It was a few days ago that NFL Network reporter Aditi Kinkhabwala issued a report live from the Pittsburgh Steelers’ facility dropping multiple news bombs in quick succession during her two-minute segment, but only one of them, seemingly, rattled Steelers quarterback Ben Roethlisberger. And it rattled him enough to go to Pro Football Talk to issue a statement of refutation.
The reporter claimed that Roethlisberger was making a plea for the Steelers to draft a tight end in this draft class, which, if we are evaluating the roster and the incoming rookies objectively, is already a distinct possibility.
But the future Hall of Famer took issue with the notion that he was pushing for more weapons at his disposal, not because he felt it made him look bad—at least I suspect—or even because it was untrue, but rather, I believe, because of how strongly he believes in his relationship with his teammates, which is a relationship that is built on trust.
Whether or not Roethlisberger actually believes behind closed doors that the Steelers need to add more weapons, the bottom line is that he doesn’t want teammates such as Jesse James or Sammie Coates thinking that he is losing confidence in him. And the truth is that Roethlisberger’s seeming undying confidence in his playmakers is a hallmark of how his offense is run.
We have seen it play out time and time again over the years. He has never shied away from working with a younger, more experienced target. It wasn’t long before he developed a rapport with a sixth-rounder from 2010 by the name of Antonio Brown, entrusting him with a third-and-long bomb in a desperate situation in the playoffs of his rookie season.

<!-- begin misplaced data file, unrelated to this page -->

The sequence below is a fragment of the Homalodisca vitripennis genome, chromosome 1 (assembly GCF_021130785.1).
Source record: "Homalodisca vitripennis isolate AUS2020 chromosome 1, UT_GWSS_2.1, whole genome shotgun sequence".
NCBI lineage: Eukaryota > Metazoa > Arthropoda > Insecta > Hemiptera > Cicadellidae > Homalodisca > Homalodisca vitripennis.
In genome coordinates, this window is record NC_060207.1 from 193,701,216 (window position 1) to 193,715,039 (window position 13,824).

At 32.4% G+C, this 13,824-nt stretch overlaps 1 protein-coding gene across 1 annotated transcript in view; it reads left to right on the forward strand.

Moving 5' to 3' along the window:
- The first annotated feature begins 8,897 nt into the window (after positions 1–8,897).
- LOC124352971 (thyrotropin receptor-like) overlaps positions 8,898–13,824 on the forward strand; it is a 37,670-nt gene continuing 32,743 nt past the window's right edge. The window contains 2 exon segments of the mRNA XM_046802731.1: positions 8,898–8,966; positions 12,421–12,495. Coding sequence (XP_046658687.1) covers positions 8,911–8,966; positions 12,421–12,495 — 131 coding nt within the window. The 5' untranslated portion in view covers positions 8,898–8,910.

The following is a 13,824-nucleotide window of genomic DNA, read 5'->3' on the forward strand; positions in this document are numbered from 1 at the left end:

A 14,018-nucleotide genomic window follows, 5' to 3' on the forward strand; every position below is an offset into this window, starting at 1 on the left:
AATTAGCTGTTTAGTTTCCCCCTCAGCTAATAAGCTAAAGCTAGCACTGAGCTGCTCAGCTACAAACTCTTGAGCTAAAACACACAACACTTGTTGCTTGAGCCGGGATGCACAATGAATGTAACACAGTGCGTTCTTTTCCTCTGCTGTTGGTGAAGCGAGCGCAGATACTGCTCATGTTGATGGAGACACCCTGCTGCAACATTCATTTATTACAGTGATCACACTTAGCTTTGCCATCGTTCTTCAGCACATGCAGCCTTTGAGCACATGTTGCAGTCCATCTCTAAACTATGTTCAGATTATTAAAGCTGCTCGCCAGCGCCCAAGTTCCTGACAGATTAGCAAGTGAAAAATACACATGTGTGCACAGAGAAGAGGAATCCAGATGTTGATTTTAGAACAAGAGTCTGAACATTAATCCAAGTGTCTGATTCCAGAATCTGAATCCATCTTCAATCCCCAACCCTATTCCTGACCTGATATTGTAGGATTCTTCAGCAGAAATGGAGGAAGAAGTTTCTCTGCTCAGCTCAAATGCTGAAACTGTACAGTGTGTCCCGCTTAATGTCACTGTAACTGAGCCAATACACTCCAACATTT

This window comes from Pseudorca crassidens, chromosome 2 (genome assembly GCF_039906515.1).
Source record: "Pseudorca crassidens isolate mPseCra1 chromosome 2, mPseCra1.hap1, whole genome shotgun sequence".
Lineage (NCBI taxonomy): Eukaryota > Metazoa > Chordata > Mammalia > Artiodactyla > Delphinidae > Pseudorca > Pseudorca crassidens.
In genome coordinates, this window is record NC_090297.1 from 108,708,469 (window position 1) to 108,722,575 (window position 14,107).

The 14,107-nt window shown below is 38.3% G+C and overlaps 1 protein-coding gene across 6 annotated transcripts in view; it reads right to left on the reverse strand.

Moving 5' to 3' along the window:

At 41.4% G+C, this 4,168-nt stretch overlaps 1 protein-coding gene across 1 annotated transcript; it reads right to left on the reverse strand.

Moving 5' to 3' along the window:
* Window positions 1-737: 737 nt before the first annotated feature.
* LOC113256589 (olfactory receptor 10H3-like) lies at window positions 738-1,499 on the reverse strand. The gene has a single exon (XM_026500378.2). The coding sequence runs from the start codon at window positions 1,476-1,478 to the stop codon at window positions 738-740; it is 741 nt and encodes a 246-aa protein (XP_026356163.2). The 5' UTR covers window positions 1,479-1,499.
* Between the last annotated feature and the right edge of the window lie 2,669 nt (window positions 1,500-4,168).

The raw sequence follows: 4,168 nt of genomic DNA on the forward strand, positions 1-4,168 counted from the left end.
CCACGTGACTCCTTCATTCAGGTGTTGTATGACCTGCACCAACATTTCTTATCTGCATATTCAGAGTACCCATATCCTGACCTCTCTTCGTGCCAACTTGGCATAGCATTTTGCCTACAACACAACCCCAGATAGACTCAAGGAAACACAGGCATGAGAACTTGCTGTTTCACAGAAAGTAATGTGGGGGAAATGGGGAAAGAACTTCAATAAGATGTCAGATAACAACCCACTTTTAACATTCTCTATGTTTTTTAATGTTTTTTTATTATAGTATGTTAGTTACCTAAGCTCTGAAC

But of more recent vintage, Roethlisberger makes it a point to demonstrate that he believes in his players. When one of them drops a pass or fumbles, he makes sure to go back right to them, often on the very next opportunity. James, Coates, and Eli Rogers can all attest to that.
I really think this is why more than anything Roethlisberger chose to take the rare step to actually take the time out to issue a refutation of that NFL Network report, because I don’t think there is anybody in the world who actually thinks it was necessary on an objective level.
But maybe he thought it was necessary when it comes to the level of trust and faith that he strives to share between his counterparts and himself. While he may not have always been the greatest teammate, for example, he has probably had his offensive line’s back more than any other quarterback I can think of.
Who’s laughing now? Not Roethlisberger, not when he thinks his credibility is in jeopardy when he touts his faith in the weapons he has around him, and that is what it may have looked like to him when the report came out that he was pushing for a new piece to finish the puzzle.